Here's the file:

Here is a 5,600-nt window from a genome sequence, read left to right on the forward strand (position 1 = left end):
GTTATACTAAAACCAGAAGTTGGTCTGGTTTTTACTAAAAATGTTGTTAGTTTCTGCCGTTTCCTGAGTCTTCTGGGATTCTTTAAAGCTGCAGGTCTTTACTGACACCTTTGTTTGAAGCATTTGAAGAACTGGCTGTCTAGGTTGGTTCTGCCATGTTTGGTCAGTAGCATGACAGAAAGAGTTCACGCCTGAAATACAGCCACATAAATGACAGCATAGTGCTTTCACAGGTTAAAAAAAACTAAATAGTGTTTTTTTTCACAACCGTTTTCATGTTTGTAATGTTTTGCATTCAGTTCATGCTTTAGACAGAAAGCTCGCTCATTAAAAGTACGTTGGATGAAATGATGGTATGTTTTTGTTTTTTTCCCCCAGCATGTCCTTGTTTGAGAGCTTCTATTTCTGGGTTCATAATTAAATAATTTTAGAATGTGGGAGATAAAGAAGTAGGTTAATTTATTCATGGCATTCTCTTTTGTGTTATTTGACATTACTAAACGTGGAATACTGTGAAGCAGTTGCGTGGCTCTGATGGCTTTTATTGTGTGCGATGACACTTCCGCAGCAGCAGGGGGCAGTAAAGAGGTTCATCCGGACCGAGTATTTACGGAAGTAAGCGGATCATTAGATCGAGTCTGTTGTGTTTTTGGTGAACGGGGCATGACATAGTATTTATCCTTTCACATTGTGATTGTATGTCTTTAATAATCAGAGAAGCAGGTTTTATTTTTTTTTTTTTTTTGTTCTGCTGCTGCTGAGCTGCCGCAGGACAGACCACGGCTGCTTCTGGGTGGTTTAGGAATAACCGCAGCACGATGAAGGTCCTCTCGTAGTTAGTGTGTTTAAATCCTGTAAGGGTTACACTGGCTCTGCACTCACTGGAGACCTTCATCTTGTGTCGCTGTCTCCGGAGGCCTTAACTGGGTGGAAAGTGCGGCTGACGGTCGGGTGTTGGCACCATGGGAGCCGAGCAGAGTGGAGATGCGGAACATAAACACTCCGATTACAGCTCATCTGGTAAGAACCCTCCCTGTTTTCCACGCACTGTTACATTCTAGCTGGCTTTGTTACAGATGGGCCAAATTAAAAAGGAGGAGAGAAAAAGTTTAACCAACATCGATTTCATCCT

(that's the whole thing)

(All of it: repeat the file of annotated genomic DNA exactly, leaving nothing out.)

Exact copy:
Here is a 5,600-nt window from a genome sequence, read left to right on the forward strand (position 1 = left end):
GTTATACTAAAACCAGAAGTTGGTCTGGTTTTTACTAAAAATGTTGTTAGTTTCTGCCGTTTCCTGAGTCTTCTGGGATTCTTTAAAGCTGCAGGTCTTTACTGACACCTTTGTTTGAAGCATTTGAAGAACTGGCTGTCTAGGTTGGTTCTGCCATGTTTGGTCAGTAGCATGACAGAAAGAGTTCACGCCTGAAATACAGCCACATAAATGACAGCATAGTGCTTTCACAGGTTAAAAAAAACTAAATAGTGTTTTTTTTCACAACCGTTTTCATGTTTGTAATGTTTTGCATTCAGTTCATGCTTTAGACAGAAAGCTCGCTCATTAAAAGTACGTTGGATGAAATGATGGTATGTTTTTGTTTTTTTCCCCCAGCATGTCCTTGTTTGAGAGCTTCTATTTCTGGGTTCATAATTAAATAATTTTAGAATGTGGGAGATAAAGAAGTAGGTTAATTTATTCATGGCATTCTCTTTTGTGTTATTTGACATTACTAAACGTGGAATACTGTGAAGCAGTTGCGTGGCTCTGATGGCTTTTATTGTGTGCGATGACACTTCCGCAGCAGCAGGGGGCAGTAAAGAGGTTCATCCGGACCGAGTATTTACGGAAGTAAGCGGATCATTAGATCGAGTCTGTTGTGTTTTTGGTGAACGGGGCATGACATAGTATTTATCCTTTCACATTGTGATTGTATGTCTTTAATAATCAGAGAAGCAGGTTTTATTTTTTTTTTTTTTTTGTTCTGCTGCTGCTGAGCTGCCGCAGGACAGACCACGGCTGCTTCTGGGTGGTTTAGGAATAACCGCAGCACGATGAAGGTCCTCTCGTAGTTAGTGTGTTTAAATCCTGTAAGGGTTACACTGGCTCTGCACTCACTGGAGACCTTCATCTTGTGTCGCTGTCTCCGGAGGCCTTAACTGGGTGGAAAGTGCGGCTGACGGTCGGGTGTTGGCACCATGGGAGCCGAGCAGAGTGGAGATGCGGAACATAAACACTCCGATTACAGCTCATCTGGTAAGAACCCTCCCTGTTTTCCACGCACTGTTACATTCTAGCTGGCTTTGTTACAGATGGGCCAAATTAAAAAGGAGGAGAGAAAAAGTTTAACCAACATCGATTTCATCCT